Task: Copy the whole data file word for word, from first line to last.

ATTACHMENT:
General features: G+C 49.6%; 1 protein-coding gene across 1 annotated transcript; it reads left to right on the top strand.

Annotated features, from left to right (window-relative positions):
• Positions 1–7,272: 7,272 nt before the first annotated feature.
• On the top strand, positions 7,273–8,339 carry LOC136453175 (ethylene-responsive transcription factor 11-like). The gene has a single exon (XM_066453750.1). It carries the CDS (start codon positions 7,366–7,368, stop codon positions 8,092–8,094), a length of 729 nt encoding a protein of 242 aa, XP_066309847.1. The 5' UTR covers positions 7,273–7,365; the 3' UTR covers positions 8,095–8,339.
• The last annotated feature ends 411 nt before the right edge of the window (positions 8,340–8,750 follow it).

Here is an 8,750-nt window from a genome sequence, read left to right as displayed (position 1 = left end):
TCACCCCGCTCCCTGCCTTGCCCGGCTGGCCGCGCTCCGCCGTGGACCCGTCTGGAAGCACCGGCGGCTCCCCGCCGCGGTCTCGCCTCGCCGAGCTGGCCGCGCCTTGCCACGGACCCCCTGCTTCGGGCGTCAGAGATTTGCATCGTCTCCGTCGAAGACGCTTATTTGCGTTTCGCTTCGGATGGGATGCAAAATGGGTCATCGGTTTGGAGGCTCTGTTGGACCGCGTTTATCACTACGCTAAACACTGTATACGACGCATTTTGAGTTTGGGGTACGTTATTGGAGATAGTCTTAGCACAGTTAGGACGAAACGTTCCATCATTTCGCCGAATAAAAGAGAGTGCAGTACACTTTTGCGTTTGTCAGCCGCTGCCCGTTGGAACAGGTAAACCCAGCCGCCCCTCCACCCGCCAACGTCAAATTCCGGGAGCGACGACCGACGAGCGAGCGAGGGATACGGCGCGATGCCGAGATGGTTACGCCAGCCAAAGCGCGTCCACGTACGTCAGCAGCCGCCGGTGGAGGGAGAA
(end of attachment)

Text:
General features: G+C 49.6%; 1 protein-coding gene across 1 annotated transcript; it reads left to right on the top strand.

Annotated features, from left to right (window-relative positions):
• Positions 1–7,272: 7,272 nt before the first annotated feature.
• On the top strand, positions 7,273–8,339 carry LOC136453175 (ethylene-responsive transcription factor 11-like). The gene has a single exon (XM_066453750.1). It carries the CDS (start codon positions 7,366–7,368, stop codon positions 8,092–8,094), a length of 729 nt encoding a protein of 242 aa, XP_066309847.1. The 5' UTR covers positions 7,273–7,365; the 3' UTR covers positions 8,095–8,339.
• The last annotated feature ends 411 nt before the right edge of the window (positions 8,340–8,750 follow it).

Here is an 8,750-nt window from a genome sequence, read left to right as displayed (position 1 = left end):
TCACCCCGCTCCCTGCCTTGCCCGGCTGGCCGCGCTCCGCCGTGGACCCGTCTGGAAGCACCGGCGGCTCCCCGCCGCGGTCTCGCCTCGCCGAGCTGGCCGCGCCTTGCCACGGACCCCCTGCTTCGGGCGTCAGAGATTTGCATCGTCTCCGTCGAAGACGCTTATTTGCGTTTCGCTTCGGATGGGATGCAAAATGGGTCATCGGTTTGGAGGCTCTGTTGGACCGCGTTTATCACTACGCTAAACACTGTATACGACGCATTTTGAGTTTGGGGTACGTTATTGGAGATAGTCTTAGCACAGTTAGGACGAAACGTTCCATCATTTCGCCGAATAAAAGAGAGTGCAGTACACTTTTGCGTTTGTCAGCCGCTGCCCGTTGGAACAGGTAAACCCAGCCGCCCCTCCACCCGCCAACGTCAAATTCCGGGAGCGACGACCGACGAGCGAGCGAGGGATACGGCGCGATGCCGAGATGGTTACGCCAGCCAAAGCGCGTCCACGTACGTCAGCAGCCGCCGGTGGAGGGAGAA